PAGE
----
Opinion

In memory of my mother, 50 years after her death

A family pilgrimage to Notting Hill stirs up memories of a childhood

John Bird as a baby with his mother and brother

John Bird (in the pram) with his mother and older brother. Photo courtesy of John Bird

The other night I had a dream that I was helping a much-respected person I knew to make a large meal for 50 Big Issue vendors and staff. Things seemed to work well. Then it went badly wrong and the well-respected person got angry and threw everything away. I was gobsmacked but tried to rescue everything by going out and buying 50 fish and chip suppers. Turning disaster into something else, because what united us was not so much what we ate, but that we ate together. 

When I awoke I realised I had to get on a train and go to London to attend a ceremony that I had arranged to commemorate the 50 years since my mother lost her fight for life. The ceremony meant returning to the graveyard that she had finally been laid to rest in, with some of my children and grandchildren, and my wife and ex-wife (still a family friend). But I could not face it. I could not face the endless sea of gravestones. Nor the sadness of hovering there with flowers to replace the long-dead flowers of 1973. So, up early after that dream debacle in a West End kitchen, I rang round and rearranged the venue.  

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We would meet at Westbourne Park station in Notting Hill and walk around, traipse the manor that I was born in and which my Irish mother entered when she got off the boat from Ireland in 1939, aged 18. The first stop was the erstwhile pub, The Princess Alexandra, where the man she married had been playing the piano. The man she had six boys with, and with whom she suffered a life of privation. Hunger, need, evictions, and near evictions for much of her life. She died at 52; he outlasted her by 10 years.  

But the spirit of this visit was not to be grim. If anything, it was about a young woman who was full of life and Jesus, and a love of pubs, and dancing, and telling stories about the old country. A romantic young woman who met life in the slums of Notting Hill with brio.  

The pub has been converted to a restaurant, its rough corners rounded off. It’s not the place I sat outside with my elder brothers awaiting a lemonade and a bag of crisps while our parents celebrated within. Opposite the pub had been the slummed streets of my childhood home, containing the large house where we had two rooms. Alas so damaged, that most wretched street in Notting Hill, that the army of middle-class colonisers who usually transformed slums to palaces had no chance. It was so decayed and broken a neighbourhood that the London Borough of Westminster pulled it down in the late 1970s. The Wessex Gardens Estate rose where once I played in St Stephen’s Gardens, and where the nascent housing association movement began in the 1960s.  

The only time I ever ventured into one of the flats was to visit a woman who had bought the place. The locals displaced by the slum clearance were dispersed and do not live there now. Social housing – in London at least – was not there for the generations who came out of the slums. None of my family made it into social housing in the ever changing and gentrifying Notting Hill.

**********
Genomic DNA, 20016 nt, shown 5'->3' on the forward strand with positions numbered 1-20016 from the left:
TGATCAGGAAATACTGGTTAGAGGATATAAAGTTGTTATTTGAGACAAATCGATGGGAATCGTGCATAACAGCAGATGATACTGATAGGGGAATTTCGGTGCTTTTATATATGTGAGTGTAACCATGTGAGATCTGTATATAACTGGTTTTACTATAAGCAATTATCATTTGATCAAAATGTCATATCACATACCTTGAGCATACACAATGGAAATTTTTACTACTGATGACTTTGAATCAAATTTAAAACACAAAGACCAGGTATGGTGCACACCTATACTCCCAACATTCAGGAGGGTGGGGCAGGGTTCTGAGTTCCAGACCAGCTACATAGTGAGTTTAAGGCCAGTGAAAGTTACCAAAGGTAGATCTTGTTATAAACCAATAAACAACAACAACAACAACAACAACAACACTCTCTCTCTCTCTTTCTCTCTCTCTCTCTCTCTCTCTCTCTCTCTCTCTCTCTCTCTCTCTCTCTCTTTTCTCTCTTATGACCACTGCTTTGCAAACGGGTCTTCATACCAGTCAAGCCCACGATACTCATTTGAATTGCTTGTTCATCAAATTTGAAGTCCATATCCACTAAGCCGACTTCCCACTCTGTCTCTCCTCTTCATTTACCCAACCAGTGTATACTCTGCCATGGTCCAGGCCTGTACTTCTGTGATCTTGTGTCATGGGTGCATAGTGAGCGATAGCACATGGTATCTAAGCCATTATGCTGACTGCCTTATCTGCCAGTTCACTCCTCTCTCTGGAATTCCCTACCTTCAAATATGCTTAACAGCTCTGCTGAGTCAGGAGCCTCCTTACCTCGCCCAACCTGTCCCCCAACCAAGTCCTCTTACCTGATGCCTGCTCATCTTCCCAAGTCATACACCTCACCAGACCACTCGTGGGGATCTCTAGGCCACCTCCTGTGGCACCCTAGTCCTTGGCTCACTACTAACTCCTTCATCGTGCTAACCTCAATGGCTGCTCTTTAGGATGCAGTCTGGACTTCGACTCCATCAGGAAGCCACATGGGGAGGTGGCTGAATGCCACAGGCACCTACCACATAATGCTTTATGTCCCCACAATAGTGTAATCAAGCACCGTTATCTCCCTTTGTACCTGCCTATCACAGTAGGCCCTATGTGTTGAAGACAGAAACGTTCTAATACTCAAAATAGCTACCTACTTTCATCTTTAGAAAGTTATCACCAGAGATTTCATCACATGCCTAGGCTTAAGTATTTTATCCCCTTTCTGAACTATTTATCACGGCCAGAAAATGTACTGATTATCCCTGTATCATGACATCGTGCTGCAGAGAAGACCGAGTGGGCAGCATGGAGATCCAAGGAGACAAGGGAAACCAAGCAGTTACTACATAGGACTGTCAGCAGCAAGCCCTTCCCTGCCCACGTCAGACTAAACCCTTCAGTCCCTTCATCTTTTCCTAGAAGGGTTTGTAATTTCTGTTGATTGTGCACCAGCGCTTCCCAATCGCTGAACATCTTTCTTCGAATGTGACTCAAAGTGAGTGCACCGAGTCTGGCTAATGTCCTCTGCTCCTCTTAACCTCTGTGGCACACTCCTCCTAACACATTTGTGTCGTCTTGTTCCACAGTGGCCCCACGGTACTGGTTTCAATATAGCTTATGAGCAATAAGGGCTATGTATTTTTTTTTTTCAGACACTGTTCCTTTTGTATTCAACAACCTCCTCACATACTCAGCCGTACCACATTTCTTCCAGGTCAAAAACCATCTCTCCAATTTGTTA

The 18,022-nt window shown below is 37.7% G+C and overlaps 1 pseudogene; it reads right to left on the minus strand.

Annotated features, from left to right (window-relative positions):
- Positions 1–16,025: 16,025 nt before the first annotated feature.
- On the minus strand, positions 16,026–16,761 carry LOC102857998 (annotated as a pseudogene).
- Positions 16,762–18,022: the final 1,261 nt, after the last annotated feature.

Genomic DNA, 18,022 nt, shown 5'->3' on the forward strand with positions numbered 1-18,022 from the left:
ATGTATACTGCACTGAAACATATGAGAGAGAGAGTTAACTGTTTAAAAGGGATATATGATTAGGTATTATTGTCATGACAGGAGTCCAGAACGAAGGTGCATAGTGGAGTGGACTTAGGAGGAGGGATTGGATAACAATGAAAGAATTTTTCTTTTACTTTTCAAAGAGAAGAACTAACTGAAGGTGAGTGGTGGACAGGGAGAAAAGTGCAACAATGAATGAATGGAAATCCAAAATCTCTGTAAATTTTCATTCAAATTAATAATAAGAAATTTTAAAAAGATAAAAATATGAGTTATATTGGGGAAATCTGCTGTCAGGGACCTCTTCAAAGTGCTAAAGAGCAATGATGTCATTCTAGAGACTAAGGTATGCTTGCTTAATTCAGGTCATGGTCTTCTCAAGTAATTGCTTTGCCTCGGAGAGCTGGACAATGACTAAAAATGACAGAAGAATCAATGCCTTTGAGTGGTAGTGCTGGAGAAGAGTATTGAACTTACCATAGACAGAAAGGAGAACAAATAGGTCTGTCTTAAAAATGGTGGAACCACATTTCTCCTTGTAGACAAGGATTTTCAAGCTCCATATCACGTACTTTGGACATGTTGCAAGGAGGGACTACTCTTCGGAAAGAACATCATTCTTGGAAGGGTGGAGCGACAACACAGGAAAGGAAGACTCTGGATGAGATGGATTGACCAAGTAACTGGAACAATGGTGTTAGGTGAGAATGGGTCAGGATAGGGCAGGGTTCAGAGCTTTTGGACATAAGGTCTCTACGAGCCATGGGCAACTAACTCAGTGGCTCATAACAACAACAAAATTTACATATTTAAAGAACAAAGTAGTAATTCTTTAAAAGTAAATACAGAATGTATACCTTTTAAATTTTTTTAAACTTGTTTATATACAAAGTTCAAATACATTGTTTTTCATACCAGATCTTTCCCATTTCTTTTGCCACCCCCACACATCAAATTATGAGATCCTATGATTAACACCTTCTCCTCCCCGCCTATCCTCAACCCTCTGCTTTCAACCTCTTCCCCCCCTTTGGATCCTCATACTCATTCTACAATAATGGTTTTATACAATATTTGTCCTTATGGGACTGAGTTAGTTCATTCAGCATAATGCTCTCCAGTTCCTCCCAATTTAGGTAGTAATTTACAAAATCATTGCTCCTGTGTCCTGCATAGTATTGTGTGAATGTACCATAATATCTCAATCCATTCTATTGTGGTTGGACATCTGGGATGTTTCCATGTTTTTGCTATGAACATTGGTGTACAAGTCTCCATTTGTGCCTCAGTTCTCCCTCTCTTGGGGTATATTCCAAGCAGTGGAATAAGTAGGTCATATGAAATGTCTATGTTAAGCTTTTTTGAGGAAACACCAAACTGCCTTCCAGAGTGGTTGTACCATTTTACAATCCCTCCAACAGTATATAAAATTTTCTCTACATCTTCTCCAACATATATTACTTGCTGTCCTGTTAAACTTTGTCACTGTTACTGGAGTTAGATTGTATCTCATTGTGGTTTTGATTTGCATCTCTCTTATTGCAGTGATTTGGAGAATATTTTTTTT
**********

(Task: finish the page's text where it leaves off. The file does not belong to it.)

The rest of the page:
We walked past a pub that is now a Michelin-starred restaurant. There my father would go in the ’40s and ’50s when things got too hot at the Princess Alexandra, named after Edward, Prince of Wales’s wife, the daughter-in-law of Queen Victoria. Or around another corner at The British Oak, named after the miraculous escape (by hiding in an oak) of the Prince Charles who, when later crowned King Charles II, had Oliver Cromwell dug up from his grave, tried and then hung, drawn and quartered at what is now Marble Arch. 

Notting Hill was deeply loyal to royals of all ages, with Queen Victoria actually born a five-minute walk from Notting Hill in Kensington Palace – a true local girl made good.  

Then down to what was The Golden Cross in the Portobello Road where my mother-to-be got her first job as a barmaid. Now renamed, it sells posh food and hosts the international gathering that Notting Hill has become. No sign of sawdust to mop up spilt beer and spit, or the occasional pukes of the exhausted labourers who possibly marvelled at the lovely country girl, as yet untainted by slum life and slum marriage.  

Although the poor have been largely winnowed out of Notting Hill there are, with the social housing that remains, signs of a sort of social mix. It remains one of its attractions. Housing associations and local authority housing still cling on, making the highly expensive Notting Hill still feel buzzy with people other than the filmmakers, actors, producers and TV talent who are now mixed with the truly wealthy.  I was born in what now looks like a mix of grunge and money. Around the corner is the Catholic church where my mother attended mass and was married – with special dispensation from the chief cardinal of the English branch of the Church of Rome – to a local Protestant boy. The church stands remarkably firm and fine looking, the scene of many funerals of my Irish family who came here before my mother.  

Yet the school attached to St Michael and All Angels, where we boys were schooled, is now a private house. Its playground now a front garden.  

Notting Hill and my mother seem soaked in an ever-changing history. Out of all of this grew me, the man who later co-founded The Big Issue with wealthy old friend Gordon Roddick. Slums met wealth and made something positive possible. Alas we ran out of time to visit the hospital in Chelsea where she died and my youngest son was born.  

This is a memorial, in words, to my mother.  

John Bird is the founder and editor in chief of The Big Issue. Read more of his words here 

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